I feel that your Ad was not out of place, unobtrusive and made me want to buy a copy of Invasion…uh, really!?

  7. James says:

    The ad was short, related to the interests of the listeners, and not in your face, and so didn’t detract from the story at all. If that helps pay the bills, I can’t see anyone complaining.

    I read this story in Asimov’s (you should all subscribe). This audio version was true to the story and reminded me that I liked it.

  8. a neuroscientist says:

    I loved the story and the reading! One slight quibble: In response to the excited reader getting his jollies from the computer voice, you joked that “Steve Jobs must have a direct line into your hippocampus”. The hippocampus is an area of the brain involved in forming new memories (e.g. the movie Memento portrays a man whose hippocampus is damaged). I think you meant either the hypothalamus (involved in sex, sleep, and hunger drives) or the ventral tegmental area and nuceleus accumbens (both involved in the dopaminergic “pleasure pathway”). Sorry to nitpick; I actually thought it was cool that you mentioned the hippocampus at all!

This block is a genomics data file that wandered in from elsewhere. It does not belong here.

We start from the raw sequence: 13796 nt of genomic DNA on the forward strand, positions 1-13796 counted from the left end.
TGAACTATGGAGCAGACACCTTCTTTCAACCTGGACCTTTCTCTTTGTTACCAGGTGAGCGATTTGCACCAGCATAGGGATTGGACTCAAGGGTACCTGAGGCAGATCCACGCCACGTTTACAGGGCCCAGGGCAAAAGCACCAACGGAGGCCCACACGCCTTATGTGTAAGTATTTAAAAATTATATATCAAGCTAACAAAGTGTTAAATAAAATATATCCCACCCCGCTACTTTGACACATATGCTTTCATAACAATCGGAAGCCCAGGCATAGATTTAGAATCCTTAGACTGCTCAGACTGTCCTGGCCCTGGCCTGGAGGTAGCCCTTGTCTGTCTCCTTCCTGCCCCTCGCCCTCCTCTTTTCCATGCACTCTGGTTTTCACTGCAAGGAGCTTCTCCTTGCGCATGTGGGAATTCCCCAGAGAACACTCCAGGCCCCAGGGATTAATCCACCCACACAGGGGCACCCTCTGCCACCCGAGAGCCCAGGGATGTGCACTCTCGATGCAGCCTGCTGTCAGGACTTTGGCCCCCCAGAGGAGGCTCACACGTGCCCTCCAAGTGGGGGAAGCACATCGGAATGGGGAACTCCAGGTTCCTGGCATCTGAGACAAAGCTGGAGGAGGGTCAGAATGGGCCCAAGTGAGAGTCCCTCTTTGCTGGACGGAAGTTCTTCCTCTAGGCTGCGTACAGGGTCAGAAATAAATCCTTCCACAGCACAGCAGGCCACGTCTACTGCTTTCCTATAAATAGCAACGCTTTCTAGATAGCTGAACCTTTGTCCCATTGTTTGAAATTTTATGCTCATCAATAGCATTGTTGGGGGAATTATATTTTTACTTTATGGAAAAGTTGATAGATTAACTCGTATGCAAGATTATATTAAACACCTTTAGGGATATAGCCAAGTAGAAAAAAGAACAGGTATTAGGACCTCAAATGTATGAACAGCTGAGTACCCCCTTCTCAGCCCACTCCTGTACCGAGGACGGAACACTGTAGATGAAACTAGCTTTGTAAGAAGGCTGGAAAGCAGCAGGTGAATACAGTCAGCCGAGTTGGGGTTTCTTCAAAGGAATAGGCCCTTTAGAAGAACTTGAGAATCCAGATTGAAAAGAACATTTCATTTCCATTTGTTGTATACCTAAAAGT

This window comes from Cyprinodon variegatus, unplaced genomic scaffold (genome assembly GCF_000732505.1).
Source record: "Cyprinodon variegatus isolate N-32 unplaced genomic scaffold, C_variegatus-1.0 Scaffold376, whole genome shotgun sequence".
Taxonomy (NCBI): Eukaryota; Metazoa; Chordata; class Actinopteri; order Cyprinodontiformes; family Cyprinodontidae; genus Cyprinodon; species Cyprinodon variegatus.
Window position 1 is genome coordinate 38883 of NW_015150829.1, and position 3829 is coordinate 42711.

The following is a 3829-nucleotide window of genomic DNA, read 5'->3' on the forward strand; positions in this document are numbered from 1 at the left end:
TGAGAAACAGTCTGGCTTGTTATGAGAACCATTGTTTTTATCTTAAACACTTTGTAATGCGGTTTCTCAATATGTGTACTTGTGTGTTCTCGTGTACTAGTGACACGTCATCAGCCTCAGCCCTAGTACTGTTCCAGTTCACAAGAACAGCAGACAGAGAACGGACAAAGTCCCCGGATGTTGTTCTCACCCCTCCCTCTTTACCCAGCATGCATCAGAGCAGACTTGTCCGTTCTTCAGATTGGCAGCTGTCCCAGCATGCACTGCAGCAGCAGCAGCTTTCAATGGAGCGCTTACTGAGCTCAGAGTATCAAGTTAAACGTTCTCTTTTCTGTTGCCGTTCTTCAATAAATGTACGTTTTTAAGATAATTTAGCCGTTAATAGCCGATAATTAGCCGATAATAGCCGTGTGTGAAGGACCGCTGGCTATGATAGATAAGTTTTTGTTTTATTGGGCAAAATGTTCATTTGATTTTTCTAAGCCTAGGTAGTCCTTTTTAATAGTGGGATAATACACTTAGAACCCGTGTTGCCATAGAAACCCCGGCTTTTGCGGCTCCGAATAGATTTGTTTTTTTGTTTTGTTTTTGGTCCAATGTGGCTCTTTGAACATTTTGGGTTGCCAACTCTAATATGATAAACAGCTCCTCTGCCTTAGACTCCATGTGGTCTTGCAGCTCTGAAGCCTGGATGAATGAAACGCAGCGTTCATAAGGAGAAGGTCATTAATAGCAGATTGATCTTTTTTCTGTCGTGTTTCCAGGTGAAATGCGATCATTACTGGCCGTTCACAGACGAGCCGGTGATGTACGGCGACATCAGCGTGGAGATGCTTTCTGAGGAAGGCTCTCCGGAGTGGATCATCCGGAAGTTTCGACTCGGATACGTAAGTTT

9. crafty_pagan says:

    Great story. An occupation ended without an international peacekeeping force – BRILLIANT!

    I didn’t mind the sponsored plug at all. You handled it very naturally so it worked into your regular pre- and post-story flow very nicely.

  10. Lar says:

    The Ad: No issue. I think the key to successful advertising is context. The ad should be something I might be interested in or it will seem intrusive. An ad for a sci-fi series on DVD is a natural fit.